Like an untrained builder, I was building my house away from the foundation. It hung off the edges and was supported by my intellect, personality, wit and logic. I was trusting in the wrong things. I was trusting largely in myself and my ability to understand and interpret the teaching of others. I became the judge of what was right and wrong.

(I looked for a picture on the internet of a house built hanging out away from a solid foundation, but there aren't any. I guess that's because no one does that. Here's one interesting picture I found, though.)

bed, dreams house, hanging house, nature, open house

I could explain my points and “win” some arguments.

Then I had the talk (which I mentioned in an earlier blog, click here) with my father, an ongoing conversation that lasted for a whole summer.

That conversation shook my house of faith. It washed away all of the things that had no foundation and damaged the structural integrity of those things that did. I wasn’t sure what I could trust, what was real.

I learned to trust my intellect from my Dad. And my intellect and his intellect led us to different places.

I felt paralyzed by fear. I was afraid to think that I had been wrong. I was afraid to think that I had wasted so much of my life and energy on lies.

In time, I discovered that my foundation was unshaken, undamaged. I still believed in Christ. I still had a relationship with Christ. And, that was the realization I needed in order to have the courage to keep going. I tore down the rest of the house and started over.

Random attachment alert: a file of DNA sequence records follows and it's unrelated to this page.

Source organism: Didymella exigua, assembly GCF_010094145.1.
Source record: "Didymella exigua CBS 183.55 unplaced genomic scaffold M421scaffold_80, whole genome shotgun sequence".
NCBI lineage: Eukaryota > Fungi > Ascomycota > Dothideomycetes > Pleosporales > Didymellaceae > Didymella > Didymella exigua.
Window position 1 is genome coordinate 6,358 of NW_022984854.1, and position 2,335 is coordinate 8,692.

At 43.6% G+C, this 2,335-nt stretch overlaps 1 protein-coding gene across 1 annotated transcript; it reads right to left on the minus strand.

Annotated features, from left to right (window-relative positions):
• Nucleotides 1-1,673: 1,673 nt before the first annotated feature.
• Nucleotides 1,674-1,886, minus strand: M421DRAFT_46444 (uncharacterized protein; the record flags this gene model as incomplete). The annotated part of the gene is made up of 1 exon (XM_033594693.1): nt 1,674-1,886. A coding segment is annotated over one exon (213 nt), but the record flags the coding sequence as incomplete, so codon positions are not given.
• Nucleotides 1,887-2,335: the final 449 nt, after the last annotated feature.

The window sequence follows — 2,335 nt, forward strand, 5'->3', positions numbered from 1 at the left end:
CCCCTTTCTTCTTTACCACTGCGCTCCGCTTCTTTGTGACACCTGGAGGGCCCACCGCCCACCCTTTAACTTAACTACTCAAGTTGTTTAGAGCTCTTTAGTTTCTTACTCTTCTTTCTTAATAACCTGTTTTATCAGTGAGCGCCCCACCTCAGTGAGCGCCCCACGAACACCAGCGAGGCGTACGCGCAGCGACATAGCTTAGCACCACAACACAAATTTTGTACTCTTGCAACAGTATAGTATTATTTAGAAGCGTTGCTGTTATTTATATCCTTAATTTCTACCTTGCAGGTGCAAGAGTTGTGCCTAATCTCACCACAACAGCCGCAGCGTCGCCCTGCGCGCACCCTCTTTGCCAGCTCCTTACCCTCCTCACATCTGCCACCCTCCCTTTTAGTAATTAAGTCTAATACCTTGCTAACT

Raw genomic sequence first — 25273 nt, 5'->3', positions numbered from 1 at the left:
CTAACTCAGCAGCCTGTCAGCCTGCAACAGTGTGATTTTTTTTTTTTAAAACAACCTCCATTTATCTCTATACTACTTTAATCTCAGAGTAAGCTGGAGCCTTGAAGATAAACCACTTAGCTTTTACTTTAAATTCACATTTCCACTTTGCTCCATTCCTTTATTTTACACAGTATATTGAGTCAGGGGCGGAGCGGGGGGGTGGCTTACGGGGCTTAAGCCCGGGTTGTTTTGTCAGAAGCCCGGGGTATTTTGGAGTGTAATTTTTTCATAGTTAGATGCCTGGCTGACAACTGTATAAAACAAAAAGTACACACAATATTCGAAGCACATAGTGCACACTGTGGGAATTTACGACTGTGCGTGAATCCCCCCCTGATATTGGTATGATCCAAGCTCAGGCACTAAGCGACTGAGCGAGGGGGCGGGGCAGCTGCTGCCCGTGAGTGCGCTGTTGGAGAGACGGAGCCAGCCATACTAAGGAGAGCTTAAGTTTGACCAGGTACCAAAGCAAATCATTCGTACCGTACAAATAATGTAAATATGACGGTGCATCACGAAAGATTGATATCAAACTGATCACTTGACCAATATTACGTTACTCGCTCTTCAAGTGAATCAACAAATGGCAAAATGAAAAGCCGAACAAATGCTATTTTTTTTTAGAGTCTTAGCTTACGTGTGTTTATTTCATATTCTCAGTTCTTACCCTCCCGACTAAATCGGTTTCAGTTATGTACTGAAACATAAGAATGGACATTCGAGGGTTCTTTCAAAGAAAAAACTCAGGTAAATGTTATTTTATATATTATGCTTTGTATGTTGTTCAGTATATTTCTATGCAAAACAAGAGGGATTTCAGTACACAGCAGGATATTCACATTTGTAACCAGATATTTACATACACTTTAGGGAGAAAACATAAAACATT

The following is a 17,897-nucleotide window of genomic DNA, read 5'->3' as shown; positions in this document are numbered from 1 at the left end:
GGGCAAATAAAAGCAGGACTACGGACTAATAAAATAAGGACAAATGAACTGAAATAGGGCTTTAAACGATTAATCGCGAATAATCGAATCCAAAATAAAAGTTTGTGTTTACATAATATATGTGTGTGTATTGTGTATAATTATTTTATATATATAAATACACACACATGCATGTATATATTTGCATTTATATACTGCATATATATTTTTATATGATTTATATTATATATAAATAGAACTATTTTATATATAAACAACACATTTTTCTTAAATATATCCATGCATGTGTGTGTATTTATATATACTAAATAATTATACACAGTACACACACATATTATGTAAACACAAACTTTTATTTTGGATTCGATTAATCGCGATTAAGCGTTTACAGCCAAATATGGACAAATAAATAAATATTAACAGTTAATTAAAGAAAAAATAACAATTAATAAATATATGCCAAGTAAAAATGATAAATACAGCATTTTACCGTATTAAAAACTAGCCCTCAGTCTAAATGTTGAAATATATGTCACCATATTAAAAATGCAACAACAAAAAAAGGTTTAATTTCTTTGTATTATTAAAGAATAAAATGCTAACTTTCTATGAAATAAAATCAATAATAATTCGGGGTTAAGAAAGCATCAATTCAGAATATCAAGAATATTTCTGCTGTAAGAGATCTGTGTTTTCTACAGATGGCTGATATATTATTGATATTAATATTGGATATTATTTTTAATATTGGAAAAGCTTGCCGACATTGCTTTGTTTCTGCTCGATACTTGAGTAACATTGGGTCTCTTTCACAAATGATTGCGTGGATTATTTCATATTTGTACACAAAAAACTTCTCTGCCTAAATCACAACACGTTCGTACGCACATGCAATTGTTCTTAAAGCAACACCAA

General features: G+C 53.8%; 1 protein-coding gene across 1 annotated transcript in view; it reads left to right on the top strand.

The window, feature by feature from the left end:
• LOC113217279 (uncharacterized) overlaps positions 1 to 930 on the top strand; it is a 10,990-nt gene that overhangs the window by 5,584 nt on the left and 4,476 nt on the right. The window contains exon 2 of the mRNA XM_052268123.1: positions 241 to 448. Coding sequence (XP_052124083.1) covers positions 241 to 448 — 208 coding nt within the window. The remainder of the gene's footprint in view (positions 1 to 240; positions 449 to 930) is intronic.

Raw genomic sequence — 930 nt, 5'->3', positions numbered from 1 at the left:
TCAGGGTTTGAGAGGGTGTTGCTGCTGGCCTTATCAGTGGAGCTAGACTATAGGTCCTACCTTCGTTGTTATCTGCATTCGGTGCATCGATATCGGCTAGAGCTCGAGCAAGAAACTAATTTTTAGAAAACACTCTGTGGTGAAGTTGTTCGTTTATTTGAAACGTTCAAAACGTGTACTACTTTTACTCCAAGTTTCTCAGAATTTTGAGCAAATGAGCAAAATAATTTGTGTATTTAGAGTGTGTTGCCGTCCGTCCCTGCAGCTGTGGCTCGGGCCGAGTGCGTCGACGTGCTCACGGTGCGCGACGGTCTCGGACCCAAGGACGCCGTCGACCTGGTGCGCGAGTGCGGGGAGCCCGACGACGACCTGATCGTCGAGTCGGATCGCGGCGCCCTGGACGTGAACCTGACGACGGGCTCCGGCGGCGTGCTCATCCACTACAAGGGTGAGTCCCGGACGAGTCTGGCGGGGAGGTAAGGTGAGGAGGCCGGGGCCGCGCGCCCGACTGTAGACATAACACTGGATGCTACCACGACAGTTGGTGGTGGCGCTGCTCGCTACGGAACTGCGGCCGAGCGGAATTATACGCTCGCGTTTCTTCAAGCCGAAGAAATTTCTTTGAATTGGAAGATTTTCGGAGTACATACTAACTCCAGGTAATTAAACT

I began to rebuild my house of faith. I read the Bible through from beginning to end. I started paying closer attention to what I was being taught. I checked things with Scripture. I had not learned the difference between exegesis, drawing conclusions out from the Scripture, and eisegesis, reading one’s ideas into the Bible, (e.g. drawing conclusions and then finding Scripture to support it). So, I still was making lots of assumptions, but I was sticking closer to my foundational beliefs.

Losing Faith, Again

So, my second house of faith was more carefully built.

In seminary, post-graduate training for a life as a pastor, I found myself in another storm. Even after what I had been through the first time, I wasn't ready for this.

I knew that my professors were incredibly intelligent. I believed that they loved Christ. And yet, they were telling me that many of the things I had been taught in church and Sunday School were untrue.

They taught me to study the Bible as literature. They taught me new ways of understanding the inerrancy and inspiration of Scripture. They taught me to question everything that I had learned up to that point.

I realized that so much of what I believed was based on other people’s opinions and interpretations of the Scripture rather than a prayerful, careful study of them. In seminary, I learned that there are many different ways to interpret the Bible and each way was inadequate to grasp the richness and wonder and glory of God.

They taught me to stop striving for the right answers and start striving for honest answers.